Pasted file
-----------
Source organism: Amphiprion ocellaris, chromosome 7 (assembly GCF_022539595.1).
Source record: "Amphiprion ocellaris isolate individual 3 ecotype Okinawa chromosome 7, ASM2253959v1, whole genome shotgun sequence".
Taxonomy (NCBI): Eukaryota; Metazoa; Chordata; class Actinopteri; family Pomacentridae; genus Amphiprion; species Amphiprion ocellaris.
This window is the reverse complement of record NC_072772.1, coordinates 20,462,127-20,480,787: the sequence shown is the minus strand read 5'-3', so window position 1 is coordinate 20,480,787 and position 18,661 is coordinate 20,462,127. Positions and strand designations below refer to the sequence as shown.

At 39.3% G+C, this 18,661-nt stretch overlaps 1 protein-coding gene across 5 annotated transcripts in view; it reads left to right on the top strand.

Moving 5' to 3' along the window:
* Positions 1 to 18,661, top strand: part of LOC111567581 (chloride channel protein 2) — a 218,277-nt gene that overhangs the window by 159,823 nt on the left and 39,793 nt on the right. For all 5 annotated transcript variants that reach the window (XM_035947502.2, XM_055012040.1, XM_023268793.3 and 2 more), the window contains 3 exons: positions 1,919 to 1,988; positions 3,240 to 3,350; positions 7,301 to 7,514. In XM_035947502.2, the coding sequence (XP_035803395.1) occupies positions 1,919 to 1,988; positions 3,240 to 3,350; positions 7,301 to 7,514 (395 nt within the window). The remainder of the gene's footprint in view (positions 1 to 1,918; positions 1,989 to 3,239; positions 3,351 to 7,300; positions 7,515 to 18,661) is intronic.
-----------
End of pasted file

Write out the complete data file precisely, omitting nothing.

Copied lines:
Source organism: Amphiprion ocellaris, chromosome 7 (assembly GCF_022539595.1).
Source record: "Amphiprion ocellaris isolate individual 3 ecotype Okinawa chromosome 7, ASM2253959v1, whole genome shotgun sequence".
Taxonomy (NCBI): Eukaryota; Metazoa; Chordata; class Actinopteri; family Pomacentridae; genus Amphiprion; species Amphiprion ocellaris.
This window is the reverse complement of record NC_072772.1, coordinates 20,462,127-20,480,787: the sequence shown is the minus strand read 5'-3', so window position 1 is coordinate 20,480,787 and position 18,661 is coordinate 20,462,127. Positions and strand designations below refer to the sequence as shown.

At 39.3% G+C, this 18,661-nt stretch overlaps 1 protein-coding gene across 5 annotated transcripts in view; it reads left to right on the top strand.

Moving 5' to 3' along the window:
* Positions 1 to 18,661, top strand: part of LOC111567581 (chloride channel protein 2) — a 218,277-nt gene that overhangs the window by 159,823 nt on the left and 39,793 nt on the right. For all 5 annotated transcript variants that reach the window (XM_035947502.2, XM_055012040.1, XM_023268793.3 and 2 more), the window contains 3 exons: positions 1,919 to 1,988; positions 3,240 to 3,350; positions 7,301 to 7,514. In XM_035947502.2, the coding sequence (XP_035803395.1) occupies positions 1,919 to 1,988; positions 3,240 to 3,350; positions 7,301 to 7,514 (395 nt within the window). The remainder of the gene's footprint in view (positions 1 to 1,918; positions 1,989 to 3,239; positions 3,351 to 7,300; positions 7,515 to 18,661) is intronic.